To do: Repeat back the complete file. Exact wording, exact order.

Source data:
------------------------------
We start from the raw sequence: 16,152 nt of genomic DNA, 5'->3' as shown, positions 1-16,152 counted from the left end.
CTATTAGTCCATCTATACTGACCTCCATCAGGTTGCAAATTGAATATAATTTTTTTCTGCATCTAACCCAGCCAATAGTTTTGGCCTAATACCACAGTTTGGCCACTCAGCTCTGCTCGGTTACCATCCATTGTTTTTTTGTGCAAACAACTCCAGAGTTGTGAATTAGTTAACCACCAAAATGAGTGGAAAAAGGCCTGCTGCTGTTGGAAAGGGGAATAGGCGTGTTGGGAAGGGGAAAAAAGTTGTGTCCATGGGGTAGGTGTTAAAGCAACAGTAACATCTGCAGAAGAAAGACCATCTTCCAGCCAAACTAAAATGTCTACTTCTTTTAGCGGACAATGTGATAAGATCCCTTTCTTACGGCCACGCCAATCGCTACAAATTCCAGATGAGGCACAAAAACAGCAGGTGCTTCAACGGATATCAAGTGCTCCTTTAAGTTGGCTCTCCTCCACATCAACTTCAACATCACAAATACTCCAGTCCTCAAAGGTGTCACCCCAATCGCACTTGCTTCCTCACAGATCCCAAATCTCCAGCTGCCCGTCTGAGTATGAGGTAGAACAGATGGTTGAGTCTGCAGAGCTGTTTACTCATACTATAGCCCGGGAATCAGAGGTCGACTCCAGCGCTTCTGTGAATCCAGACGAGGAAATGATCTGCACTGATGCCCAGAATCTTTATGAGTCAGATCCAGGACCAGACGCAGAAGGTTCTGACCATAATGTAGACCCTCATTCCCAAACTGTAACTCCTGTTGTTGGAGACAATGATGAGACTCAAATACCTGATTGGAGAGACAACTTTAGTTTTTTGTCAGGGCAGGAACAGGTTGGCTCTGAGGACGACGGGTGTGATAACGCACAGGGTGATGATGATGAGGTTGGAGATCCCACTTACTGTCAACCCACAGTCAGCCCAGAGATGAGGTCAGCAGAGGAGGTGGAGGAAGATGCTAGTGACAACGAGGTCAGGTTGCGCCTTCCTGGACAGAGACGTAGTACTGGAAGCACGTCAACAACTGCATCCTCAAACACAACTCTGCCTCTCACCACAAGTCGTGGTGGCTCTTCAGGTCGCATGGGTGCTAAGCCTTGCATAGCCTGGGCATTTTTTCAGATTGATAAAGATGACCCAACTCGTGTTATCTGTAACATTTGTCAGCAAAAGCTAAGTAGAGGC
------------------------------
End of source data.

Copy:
We start from the raw sequence: 16,152 nt of genomic DNA, 5'->3' as shown, positions 1-16,152 counted from the left end.
CTATTAGTCCATCTATACTGACCTCCATCAGGTTGCAAATTGAATATAATTTTTTTCTGCATCTAACCCAGCCAATAGTTTTGGCCTAATACCACAGTTTGGCCACTCAGCTCTGCTCGGTTACCATCCATTGTTTTTTTGTGCAAACAACTCCAGAGTTGTGAATTAGTTAACCACCAAAATGAGTGGAAAAAGGCCTGCTGCTGTTGGAAAGGGGAATAGGCGTGTTGGGAAGGGGAAAAAAGTTGTGTCCATGGGGTAGGTGTTAAAGCAACAGTAACATCTGCAGAAGAAAGACCATCTTCCAGCCAAACTAAAATGTCTACTTCTTTTAGCGGACAATGTGATAAGATCCCTTTCTTACGGCCACGCCAATCGCTACAAATTCCAGATGAGGCACAAAAACAGCAGGTGCTTCAACGGATATCAAGTGCTCCTTTAAGTTGGCTCTCCTCCACATCAACTTCAACATCACAAATACTCCAGTCCTCAAAGGTGTCACCCCAATCGCACTTGCTTCCTCACAGATCCCAAATCTCCAGCTGCCCGTCTGAGTATGAGGTAGAACAGATGGTTGAGTCTGCAGAGCTGTTTACTCATACTATAGCCCGGGAATCAGAGGTCGACTCCAGCGCTTCTGTGAATCCAGACGAGGAAATGATCTGCACTGATGCCCAGAATCTTTATGAGTCAGATCCAGGACCAGACGCAGAAGGTTCTGACCATAATGTAGACCCTCATTCCCAAACTGTAACTCCTGTTGTTGGAGACAATGATGAGACTCAAATACCTGATTGGAGAGACAACTTTAGTTTTTTGTCAGGGCAGGAACAGGTTGGCTCTGAGGACGACGGGTGTGATAACGCACAGGGTGATGATGATGAGGTTGGAGATCCCACTTACTGTCAACCCACAGTCAGCCCAGAGATGAGGTCAGCAGAGGAGGTGGAGGAAGATGCTAGTGACAACGAGGTCAGGTTGCGCCTTCCTGGACAGAGACGTAGTACTGGAAGCACGTCAACAACTGCATCCTCAAACACAACTCTGCCTCTCACCACAAGTCGTGGTGGCTCTTCAGGTCGCATGGGTGCTAAGCCTTGCATAGCCTGGGCATTTTTTCAGATTGATAAAGATGACCCAACTCGTGTTATCTGTAACATTTGTCAGCAAAAGCTAAGTAGAGGC